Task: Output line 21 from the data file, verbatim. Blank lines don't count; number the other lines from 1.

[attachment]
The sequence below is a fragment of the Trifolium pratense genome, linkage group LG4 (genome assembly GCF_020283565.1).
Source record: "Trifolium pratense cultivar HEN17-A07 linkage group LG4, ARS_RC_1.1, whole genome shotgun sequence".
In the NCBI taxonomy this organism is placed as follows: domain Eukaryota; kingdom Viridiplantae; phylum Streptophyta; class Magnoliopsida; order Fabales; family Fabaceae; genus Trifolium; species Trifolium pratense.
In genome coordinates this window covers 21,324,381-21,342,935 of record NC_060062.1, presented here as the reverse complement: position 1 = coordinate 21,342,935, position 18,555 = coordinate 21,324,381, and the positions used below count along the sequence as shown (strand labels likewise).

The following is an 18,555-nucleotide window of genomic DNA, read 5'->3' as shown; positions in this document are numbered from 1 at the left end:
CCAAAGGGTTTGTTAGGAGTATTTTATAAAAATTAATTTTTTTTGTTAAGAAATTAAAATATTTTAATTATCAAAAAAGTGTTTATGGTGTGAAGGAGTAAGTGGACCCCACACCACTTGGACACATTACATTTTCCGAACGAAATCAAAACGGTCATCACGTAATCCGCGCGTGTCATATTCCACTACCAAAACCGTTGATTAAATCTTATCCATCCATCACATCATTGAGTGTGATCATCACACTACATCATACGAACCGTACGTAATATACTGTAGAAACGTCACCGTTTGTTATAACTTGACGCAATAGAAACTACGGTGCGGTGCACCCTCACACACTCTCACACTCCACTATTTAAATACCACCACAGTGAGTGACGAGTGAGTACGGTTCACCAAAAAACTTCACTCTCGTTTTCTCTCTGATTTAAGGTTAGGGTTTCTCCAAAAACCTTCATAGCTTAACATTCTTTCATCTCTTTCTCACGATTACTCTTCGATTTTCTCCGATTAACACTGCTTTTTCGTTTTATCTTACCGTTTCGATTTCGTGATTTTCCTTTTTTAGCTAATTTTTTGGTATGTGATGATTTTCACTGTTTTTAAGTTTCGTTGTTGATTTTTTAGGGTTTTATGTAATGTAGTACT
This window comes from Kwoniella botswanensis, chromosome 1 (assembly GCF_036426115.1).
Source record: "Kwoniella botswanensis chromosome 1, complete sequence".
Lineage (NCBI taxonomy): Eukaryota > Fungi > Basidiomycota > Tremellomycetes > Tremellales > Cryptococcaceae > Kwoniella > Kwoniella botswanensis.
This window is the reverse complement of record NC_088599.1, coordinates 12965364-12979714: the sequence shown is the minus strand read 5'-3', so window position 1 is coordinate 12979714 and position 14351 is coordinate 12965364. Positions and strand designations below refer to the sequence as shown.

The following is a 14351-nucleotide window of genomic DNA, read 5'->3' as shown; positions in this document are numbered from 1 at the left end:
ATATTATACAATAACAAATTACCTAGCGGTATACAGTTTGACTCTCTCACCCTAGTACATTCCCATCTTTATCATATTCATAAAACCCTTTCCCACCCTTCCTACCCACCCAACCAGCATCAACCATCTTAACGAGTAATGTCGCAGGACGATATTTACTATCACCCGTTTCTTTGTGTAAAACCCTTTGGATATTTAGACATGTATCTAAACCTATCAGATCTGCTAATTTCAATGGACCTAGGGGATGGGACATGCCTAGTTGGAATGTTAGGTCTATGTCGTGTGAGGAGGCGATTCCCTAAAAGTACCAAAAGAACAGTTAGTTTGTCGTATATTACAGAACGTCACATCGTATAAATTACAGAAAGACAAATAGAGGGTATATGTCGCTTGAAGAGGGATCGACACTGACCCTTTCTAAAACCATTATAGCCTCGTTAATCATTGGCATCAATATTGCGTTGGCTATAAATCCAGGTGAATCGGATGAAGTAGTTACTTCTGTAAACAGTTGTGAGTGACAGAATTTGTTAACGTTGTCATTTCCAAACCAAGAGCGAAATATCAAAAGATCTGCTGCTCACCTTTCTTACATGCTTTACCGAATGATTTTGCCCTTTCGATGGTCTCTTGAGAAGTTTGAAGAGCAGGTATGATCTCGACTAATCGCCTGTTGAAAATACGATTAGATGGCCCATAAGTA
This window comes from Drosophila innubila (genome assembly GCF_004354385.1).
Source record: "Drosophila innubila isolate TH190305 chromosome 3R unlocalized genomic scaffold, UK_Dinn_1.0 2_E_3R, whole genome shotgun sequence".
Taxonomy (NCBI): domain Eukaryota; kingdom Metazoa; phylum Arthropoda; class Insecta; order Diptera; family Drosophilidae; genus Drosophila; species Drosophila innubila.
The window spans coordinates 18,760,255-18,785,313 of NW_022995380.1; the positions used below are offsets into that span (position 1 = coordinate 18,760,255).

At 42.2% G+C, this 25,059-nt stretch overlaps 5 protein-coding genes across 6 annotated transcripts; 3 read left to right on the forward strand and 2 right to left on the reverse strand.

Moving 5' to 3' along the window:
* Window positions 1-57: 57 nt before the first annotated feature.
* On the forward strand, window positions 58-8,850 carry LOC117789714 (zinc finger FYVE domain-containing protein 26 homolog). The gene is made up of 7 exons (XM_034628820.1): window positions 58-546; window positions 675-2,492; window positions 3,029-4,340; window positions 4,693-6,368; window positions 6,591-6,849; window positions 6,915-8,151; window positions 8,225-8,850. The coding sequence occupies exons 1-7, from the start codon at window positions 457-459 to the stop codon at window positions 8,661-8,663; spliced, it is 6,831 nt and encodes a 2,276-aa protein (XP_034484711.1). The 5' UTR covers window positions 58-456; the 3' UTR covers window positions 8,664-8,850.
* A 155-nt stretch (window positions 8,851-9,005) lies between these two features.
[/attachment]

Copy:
* A 155-nt stretch (window positions 8,851-9,005) lies between these two features.